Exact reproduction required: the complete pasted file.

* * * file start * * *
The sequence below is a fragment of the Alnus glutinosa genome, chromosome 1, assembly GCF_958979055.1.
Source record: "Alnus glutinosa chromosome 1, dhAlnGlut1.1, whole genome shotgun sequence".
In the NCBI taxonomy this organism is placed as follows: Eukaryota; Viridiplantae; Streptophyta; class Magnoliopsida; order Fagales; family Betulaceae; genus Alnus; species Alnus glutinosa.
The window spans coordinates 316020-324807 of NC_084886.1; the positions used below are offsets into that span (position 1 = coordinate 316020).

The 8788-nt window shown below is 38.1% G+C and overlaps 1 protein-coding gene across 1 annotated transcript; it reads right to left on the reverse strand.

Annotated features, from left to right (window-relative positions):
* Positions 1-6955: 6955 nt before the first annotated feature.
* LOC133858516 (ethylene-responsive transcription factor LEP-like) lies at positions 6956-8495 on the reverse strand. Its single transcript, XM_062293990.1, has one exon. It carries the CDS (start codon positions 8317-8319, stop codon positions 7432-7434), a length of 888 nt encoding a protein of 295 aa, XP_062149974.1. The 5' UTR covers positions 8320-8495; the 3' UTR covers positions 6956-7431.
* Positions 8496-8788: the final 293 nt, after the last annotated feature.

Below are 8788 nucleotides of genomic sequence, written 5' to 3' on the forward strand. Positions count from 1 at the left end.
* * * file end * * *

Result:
The sequence below is a fragment of the Alnus glutinosa genome, chromosome 1, assembly GCF_958979055.1.
Source record: "Alnus glutinosa chromosome 1, dhAlnGlut1.1, whole genome shotgun sequence".
In the NCBI taxonomy this organism is placed as follows: Eukaryota; Viridiplantae; Streptophyta; class Magnoliopsida; order Fagales; family Betulaceae; genus Alnus; species Alnus glutinosa.
The window spans coordinates 316020-324807 of NC_084886.1; the positions used below are offsets into that span (position 1 = coordinate 316020).

The 8788-nt window shown below is 38.1% G+C and overlaps 1 protein-coding gene across 1 annotated transcript; it reads right to left on the reverse strand.

Annotated features, from left to right (window-relative positions):
* Positions 1-6955: 6955 nt before the first annotated feature.
* LOC133858516 (ethylene-responsive transcription factor LEP-like) lies at positions 6956-8495 on the reverse strand. Its single transcript, XM_062293990.1, has one exon. It carries the CDS (start codon positions 8317-8319, stop codon positions 7432-7434), a length of 888 nt encoding a protein of 295 aa, XP_062149974.1. The 5' UTR covers positions 8320-8495; the 3' UTR covers positions 6956-7431.
* Positions 8496-8788: the final 293 nt, after the last annotated feature.

Below are 8788 nucleotides of genomic sequence, written 5' to 3' on the forward strand. Positions count from 1 at the left end.